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of Superposition of Waves
When two or more waves travelling
through a medium arrive at a point simultaneously, each wave produces its
own displacement at that point independently of the other waves. Hence, the
resultant displacement at that point is the vector sum of the displacements
due to each of the waves.
When two sound notes of the same amplitude but and slightly
different frequencies are sounded together, the resultant intensity of the
sound alternately increases and decreases. This rise and fall in the
intensity of the sound is called beats.
The rise in intensity is called the "waxing" of sound and the
fall in intensity is called the "waning" of sound.
for the Formation of Beats
i) Two waves should travel through the same medium.
ii) The amplitudes of the two waves should be nearly equal.
iii) There must be a slight difference between the frequencies of the two
Treatment - Theory of Beats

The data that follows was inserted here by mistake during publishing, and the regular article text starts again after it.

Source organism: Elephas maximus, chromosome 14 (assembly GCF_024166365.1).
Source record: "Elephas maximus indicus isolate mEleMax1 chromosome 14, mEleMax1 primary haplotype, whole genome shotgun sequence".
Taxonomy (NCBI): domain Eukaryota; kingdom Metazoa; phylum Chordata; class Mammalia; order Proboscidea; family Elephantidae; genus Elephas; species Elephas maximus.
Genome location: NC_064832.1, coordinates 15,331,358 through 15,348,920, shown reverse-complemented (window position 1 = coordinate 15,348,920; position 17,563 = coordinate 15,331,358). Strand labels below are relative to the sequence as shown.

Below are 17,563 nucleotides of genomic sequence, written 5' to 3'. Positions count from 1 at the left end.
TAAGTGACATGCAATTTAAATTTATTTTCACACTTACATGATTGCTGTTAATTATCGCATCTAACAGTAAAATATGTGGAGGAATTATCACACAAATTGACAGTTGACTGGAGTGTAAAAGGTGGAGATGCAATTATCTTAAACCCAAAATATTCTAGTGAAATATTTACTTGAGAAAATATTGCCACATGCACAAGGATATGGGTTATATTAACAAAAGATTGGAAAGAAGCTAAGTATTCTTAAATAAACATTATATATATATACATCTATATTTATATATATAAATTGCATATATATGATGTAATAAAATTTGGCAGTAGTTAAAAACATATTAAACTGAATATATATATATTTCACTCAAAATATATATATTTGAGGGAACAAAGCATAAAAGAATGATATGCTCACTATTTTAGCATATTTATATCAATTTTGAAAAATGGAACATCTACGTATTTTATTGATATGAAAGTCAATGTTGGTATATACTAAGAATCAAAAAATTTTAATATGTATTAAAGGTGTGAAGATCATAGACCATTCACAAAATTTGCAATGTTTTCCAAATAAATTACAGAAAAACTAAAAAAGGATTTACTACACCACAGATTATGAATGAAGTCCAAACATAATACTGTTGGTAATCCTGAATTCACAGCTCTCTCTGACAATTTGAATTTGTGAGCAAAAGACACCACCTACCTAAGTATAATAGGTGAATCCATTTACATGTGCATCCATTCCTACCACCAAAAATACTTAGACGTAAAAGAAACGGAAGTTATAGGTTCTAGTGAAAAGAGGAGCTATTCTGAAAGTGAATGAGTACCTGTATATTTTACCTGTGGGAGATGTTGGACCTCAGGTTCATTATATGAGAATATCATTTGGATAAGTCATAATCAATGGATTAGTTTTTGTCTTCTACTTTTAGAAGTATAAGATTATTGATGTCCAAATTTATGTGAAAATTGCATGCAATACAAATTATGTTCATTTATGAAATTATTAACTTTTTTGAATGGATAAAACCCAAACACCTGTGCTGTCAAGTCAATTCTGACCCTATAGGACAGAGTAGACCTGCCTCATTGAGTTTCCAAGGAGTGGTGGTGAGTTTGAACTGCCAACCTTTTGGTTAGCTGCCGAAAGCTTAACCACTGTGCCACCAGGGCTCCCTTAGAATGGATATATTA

sound waves of equal amplitude (A) and slightly different frequencies n1, and n2 can be
represented by the equations,
y1 = A sin 2pn1t
y2 = A sin 2pn2t
By the principle of superposition of waves, the resultant
displacement is given by
y = y1 + y2 = A sin 2pn1t + A sin 2pn2t
\ y = 2A sin [ 2 p
(n1 + n2)
Cos [ 2 p
(n1 - n2)
\ y = R sin 2p nt
where, R = 2 A cos 2 p
t and n =
n1 + n2
R represents the amplitude of the resultant wave motion.
Now, Intensity a (amplitude|2.
R = Rmax
i.e. R is max when Cos 2p
n1 - n2
t = ± 1
i.e. when 2p
t = kp
(k = 0, 1, 2…)
\ (n1 - n2 ) t = k
or when t =
i.e. when t = 0,
n1 - n2`
R = Rmin
i.e. R is min. when cos 2p
t = 0
i.e. when, 2p
t = (k +
p, k = 0, 1, 2....
Thus, (n1 - n2) t = k +
2(n1 - n2)
\ Period of beats =
and frequency of beats = |(n1 - n2)|
The apparent change in the frequency of a sound due to the
relative motion between the source of the sound and the observer is called